A doubly disrupted pike block looked about to crack.
The Carthaginians began a slow move to withdraw troops to put more pressure on the centre.
Finally the pikes had finally had some success but the Seleucids were still in trouble in the centre.
Despite moving up the Thracians to slash at the Spears, whilst attacking down the hill the Seleucids did nothing.
But the Spanish were finally dead.
This photo was taken part way through turn 8. The major developments are shown below.
Also for those eagle-eyed readers Steve's shirt changes from pink in the previous turn to striped in this picture. This is because we played the game over two sessions.
The Carthaginian right's General led a unit of Cavalry up to threaten the Seleucids.
The pikes have been able to rally but the Ligurians have moved up to replace the Spanish.
The Carthaginian Cavalry have engaged the Thracians, the leftmost pikes have been flanked by Spearmen and the Hoplites on the hill have been flank charged by a unit of Tarentine Cavalry.
The Thureophoroi failed to hit the Spearmen they were facing but had killed the General who due to the Patrocles Stratagem survived unhurt. The Hoplites were disrupted by the Tarantines. The flanked pikes were doubly disrupted.
The pikes here were struggling to defeat their foes.
It looks like a great turn for the Seleucids. Not only have they destroyed the Italians on their far right, the Tarantines have destroyed the Hoplites on the hill. They've also disrupted the Carthaginian Cavalry on the left. Oh and the Elephants still haven't moved. However not all went their way, the flanked pike block had attacked, not done any damage and were then destroyed.
The Agema move out to threaten the disrupted Cavalry.
The second pike block collapses and the Spearmen attack the Tarantines.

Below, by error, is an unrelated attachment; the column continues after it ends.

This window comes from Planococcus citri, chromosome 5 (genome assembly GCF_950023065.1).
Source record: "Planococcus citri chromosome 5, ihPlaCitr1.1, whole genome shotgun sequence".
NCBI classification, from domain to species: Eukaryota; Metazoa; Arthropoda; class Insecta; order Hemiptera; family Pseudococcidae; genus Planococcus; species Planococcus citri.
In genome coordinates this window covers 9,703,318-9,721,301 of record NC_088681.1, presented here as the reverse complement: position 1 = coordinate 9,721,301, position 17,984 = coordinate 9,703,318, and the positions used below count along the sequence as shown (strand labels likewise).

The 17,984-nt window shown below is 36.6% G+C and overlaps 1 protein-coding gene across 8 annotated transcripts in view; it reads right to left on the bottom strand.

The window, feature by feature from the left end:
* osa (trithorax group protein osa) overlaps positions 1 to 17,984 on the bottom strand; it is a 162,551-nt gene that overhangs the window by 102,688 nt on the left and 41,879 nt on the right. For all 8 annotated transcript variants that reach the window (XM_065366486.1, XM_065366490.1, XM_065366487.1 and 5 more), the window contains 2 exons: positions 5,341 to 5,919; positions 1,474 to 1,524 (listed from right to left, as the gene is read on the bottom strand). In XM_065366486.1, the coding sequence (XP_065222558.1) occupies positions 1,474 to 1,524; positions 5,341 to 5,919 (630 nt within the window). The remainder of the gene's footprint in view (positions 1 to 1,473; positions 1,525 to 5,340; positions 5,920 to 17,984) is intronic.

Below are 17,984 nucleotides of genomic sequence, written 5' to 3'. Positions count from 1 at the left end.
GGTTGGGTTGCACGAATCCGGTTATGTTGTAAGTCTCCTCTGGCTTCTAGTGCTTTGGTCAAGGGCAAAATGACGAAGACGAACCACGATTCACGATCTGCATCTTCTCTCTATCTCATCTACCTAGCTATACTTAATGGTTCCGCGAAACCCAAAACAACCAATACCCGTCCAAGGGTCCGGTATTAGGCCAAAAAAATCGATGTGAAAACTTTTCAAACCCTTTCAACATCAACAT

The Italians fled leaving some light troops as the only cover for their left flank. The command is demoralised.
My best turn of the game in terms of units activated. This stack is as high as the total of my last four turns.
The final turn the pikes destroy the light troops to their front and march for the camp. Seleucid lights try to stem the Carthaginians in the centre. On their the left the Seleucids kill the Carthaginian General and disrupt more Cavalry. At the same time pushing on with their Cataphracts. Overhead shooting by the raw bowmen hits but is saved. You can also see my Reinforcements have arrived, in the form of a unit of Scythian Light Horse Archers, to the left of the camp towards the bottom right of the photo.
Finally the Cataphracts move. Which was one move more than the Carthaginian Elephants who never moved for the whole game. Steve and I shared the same sort of luck with our activations on this side of the field....bad!
The Carthaginians have disrupted Cavalry and Spearmen and their right flank General is dead, killed by the Thracians and their two-handed Rhomphaia.
There's little to stop the Carthaginians on the hill but the death of the General was too much and their army breaks and falls back.
The game was touch and go all along. One more unit of pikes and the big Seleucid command would have been demoralised. That would pretty much have been it for the Seleucids. All in all a really good game which could have gone either way.